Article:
In the 1950s, a Roman necropolis was found in central Barcelona, dating from the 2nd and 3rd centuries en The site, called Plaça de la Vila de Madrid, was excavated again between 2000 and 2003, when a funerary complex of about 500 square meters. This mass grave, containing the remains of 66 people, was set up to bury slaves or free people with low incomes.
By paying a monthly tax during their lifetime, Romans in the lowest echelons could ensure decent burials. Problems arose, however, when the relatives had to hold the obligatory ritual banquets in front of the graves, because not everyone could celebrate the deceased as tradition dictated.
For example, according to authors such as Cicero, a tomb can only be considered as such after the sacrifice of a pig – a high-priced animal that was beyond the reach of most citizens, let alone slaves.
Funeral rites, imposed by law
In the necropolis, in addition to human remains, some animal bones were also found, confirming that the funerary rites required by the law – such as banquets and offerings – were indeed carried out. A hole was made in the graves through which food and drink were introduced. Offerings, banquets and animal sacrifices were made to provide food and protection to the gods. Archaeologists have also discovered pottery and plants inside the tombs.
In a study for the academic journal Plos Oneentitled “Food for the Soul and Food for the Body: Studying Food Patterns and Funerary Tables in the Western Roman Empire“, the authors explain that “the age, sex, offerings and diet of those buried show some differences suggesting that inequalities present in life may have persisted in funerary rituals as well.”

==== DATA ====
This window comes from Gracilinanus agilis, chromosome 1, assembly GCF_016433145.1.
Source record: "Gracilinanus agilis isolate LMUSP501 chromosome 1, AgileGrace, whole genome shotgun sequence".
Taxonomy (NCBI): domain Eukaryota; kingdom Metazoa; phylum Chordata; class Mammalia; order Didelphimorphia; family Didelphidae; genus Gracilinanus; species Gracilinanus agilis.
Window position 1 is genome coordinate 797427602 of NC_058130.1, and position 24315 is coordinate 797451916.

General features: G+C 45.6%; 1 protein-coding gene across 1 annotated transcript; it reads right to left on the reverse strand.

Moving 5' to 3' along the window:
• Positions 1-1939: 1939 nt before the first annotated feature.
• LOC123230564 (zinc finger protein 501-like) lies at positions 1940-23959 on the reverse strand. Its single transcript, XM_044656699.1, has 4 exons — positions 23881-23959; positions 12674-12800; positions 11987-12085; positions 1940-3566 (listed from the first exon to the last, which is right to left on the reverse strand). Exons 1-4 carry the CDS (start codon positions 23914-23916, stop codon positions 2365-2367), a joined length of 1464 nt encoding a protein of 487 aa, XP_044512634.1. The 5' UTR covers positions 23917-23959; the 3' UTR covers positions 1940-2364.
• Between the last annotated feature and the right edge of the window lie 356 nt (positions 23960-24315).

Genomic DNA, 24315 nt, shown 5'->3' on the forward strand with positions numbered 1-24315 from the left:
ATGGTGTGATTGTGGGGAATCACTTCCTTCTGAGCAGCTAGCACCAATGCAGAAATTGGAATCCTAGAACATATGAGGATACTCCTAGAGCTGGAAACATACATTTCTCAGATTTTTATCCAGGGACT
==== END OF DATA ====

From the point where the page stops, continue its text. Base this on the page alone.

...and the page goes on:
The analysis determined that 30% of the animals identified were pigs, 27.1% cattle, 24.3% goats and 10% chickens. Deer, hare, rabbit and fox remains have also been documented. Often these were old animals to reduce banquet costs.
“This is an important point because it suggests that only animals that could not be exploited for other purposes were slaughtered (…) therefore the economic burden of slaughter could be minimized,” notes the article in Plos Oneappropriate EurekAlert.
The differences were not only economic
Roman women and men did not eat the same sources of protein – men generally ate more meat.
“This could mean that sociocultural tastes in food differed between the sexes, or that more men than women had access to protein-rich resources, perhaps because of custom, social status, wealth or medical advice.”
Romanian doctors advised “to eat different types of food according to your mood”. Men, they believed, were “hot and dry”, so they were advised to eat “cold and moist” food, such as fish. Women, on the other hand, were “cold and damp” so they had to eat “warm and dry food like oats”.
In short, the study reveals that, “although offerings and banquets were stipulated by law, not everyone could afford lavish or rich offerings. The presence of the remains of birds and portions rich in meat suggests that the relatives of the deceased tried to follow the law as closely as possible.” However, it is clear that the poor did not eat like the rich even after death.